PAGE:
How Long Should You Wait Before Coloring Your Hair Again - The Ultimate Gude

How Long Should You Wait Before Coloring Your Hair Again? – The Ultimate Gude

How long should you wait before coloring your hair again? Depending on what you just had done, whether you got the outcome you wanted or not, and how much maintenance you need, you can choose how long to wait.

You recently had professional hair coloring done. Either you found the lovely shade you desired or you didn’t. The first thing that runs through your mind, maybe even while you’re still in the chair, is ‘how long before I can come back?‘. There isn’t really just one right response to that query. 

The Perfect Hair Color

Your stylist and you worked in unison, and your beautiful locks need to stay that way. Standard time in between appointments is 4-6 weeks, since your hair grows on average 1/2″ a month. If you don’t mind the roots, you can extend this to 6–8 weeks. Being able to stretch it out usually depends on what your natural hair color looks like compared to your artificially “sweetened” hair color. For instance, if your natural hair color is a medium ash brown and you’re addicted to platinum blonde, you’ll probably need to wait closer to 4-6 weeks since the roots will have a lot more contrast when they first appear. Since the roots won’t be as obvious, if you’re a medium ash brown and you’re addicted to a warm, chestnut brown, you can probably wait a little longer between colorings.

The Wrong Hair Color

Sound the alarm!! If you and your stylist weren’t on the same page and your locks are left a different shade than expected you have to ask yourself a couple questions.

#1: “is what I desired to accomplish in a single appointment.” We are stylists, not magicians, so we are constrained by the rules governing color and what it can achieve. Please be patient. Prior to applying ANY color, your stylist should always make sure you are comfortable with this schedule by informing you if your desired end result will require multiple appointments. Before you leave, your stylist will inform you of the time that you should return for round 2. Sometimes multiple appointments are also best to maintain the health of your hair. Going slowly is advised because significant color changes can be very harmful.

#2: “I didn’t get what I wanted, and I don’t think my stylist understood what I wanted“. At this point, it might be necessary to call the salon and request that your stylist give it another look. If it is almost there but not quite, it might be something simple, and the salon might have a policy to correct it gratis within 24 hours. Your satisfaction is their top priority, and a good stylist will be open with you about how to make you happy. The salon you visited should have a policy on this as well, but it’s best to check before returning. If you are completely uncomfortable with the stylist, request an alternative stylist. I can speak from personal experience when I say that I’ve had clients tell me they didn’t love what we did, and I’ve always offered to try again for free. Because of this, my client is still coming to me today and was kept content.! It happens more than you think, don’t be afraid to speak up!

How Soon Can I Dye My Hair Again to Fix It?

When you can safely dye your hair again depends on a few factors. The type and color of dye you used, as well as the developer volume, will determine how quickly you can re-dye your hair. Since every person’s hair is unique, this is a factor to consider.

  • Is your hair damaged? You should wait at least 2 weeks, but preferably closer to 4 weeks, before attempting to re-dye your hair if it was already damaged before you dyed it. Wait at least two weeks before coloring your hair again if it was previously healthy but now appears or feels damaged after coloring it.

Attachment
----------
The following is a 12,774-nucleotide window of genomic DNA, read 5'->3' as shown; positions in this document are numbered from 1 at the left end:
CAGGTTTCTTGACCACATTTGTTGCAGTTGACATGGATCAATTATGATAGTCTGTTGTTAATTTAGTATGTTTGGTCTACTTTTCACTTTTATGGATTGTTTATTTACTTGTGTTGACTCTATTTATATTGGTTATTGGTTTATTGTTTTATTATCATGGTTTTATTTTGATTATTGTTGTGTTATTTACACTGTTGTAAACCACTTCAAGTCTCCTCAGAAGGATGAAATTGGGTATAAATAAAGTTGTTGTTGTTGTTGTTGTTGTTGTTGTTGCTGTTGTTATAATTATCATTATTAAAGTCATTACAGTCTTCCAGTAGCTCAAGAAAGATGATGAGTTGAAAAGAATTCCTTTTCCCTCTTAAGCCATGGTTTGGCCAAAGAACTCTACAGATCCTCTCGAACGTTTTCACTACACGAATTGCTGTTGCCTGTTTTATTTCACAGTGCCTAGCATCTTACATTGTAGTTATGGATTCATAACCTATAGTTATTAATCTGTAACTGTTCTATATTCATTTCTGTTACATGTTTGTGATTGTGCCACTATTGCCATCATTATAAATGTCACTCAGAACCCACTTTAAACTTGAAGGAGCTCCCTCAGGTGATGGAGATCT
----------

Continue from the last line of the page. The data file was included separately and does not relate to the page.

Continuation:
• How did you color your hair? A permanent, demi-permanent, or semi-permanent hair dye was used? Permanent hair dye should not be used again for at least two weeks because it further damages the hair.
  • You used what developer volume?The developer cream that typically comes with box dyes has a volume of 20 (which lifts or darkens hair by 1-2 shades), but yours may have had 10 or 30 or 40. Because they are less harmful to your hair, 10 or 20 volume developers will allow you to dye your hair again sooner.

No matter how it was damaged, damaged hair requires a long break between chemical processing sessions in order to heal. The top layer of your hair is lost when you dye it, chemically straighten it, bleach it, heat style it, or even just rough comb it.

When damage gets bad, it can result in undesirable changes to your hair’s structure and appearance. You’ll notice that your hair has some of the following symptoms if it’s severely damaged:

  • Frizzy
  • Breaking off
  • Falling out
  • Dull or waxy
  • Chronically dry
  • Brittle and straw-like
  • Oily or limp

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Why Should You Wait Between Coloring Hair?

You likely realize that coloring your hair, like any chemical process, has a negative impact on it. That is the main reason you shouldn’t re-dye your hair right away; exposing your hair to harsh chemicals on a regular basis is not something you want to do.

Now, there is unquestionably a distinction between those who have strong hair and those who do not. People who are blessed with really strong and healthy hair can be a little more careless than others but their hair is still not immune to the negative effects of hair dye chemicals.

If your hair is not that strong and prone to damage then you should definitely wait before coloring it again.

The two most prevalent and upsetting effects of overdoing the coloring are split ends and hair breakage. Each time you dye your hair, you inadvertently damage the hair shaft and sort of rip off the top layer of it. Your hair suffers as a result, losing its smoothness and shine and turning dry and brittle.

How Long Should You Wait Before Coloring Your Hair Again - The Ultimate Gude
How Long Should You Wait Before Coloring Your Hair Again? – The Ultimate Gude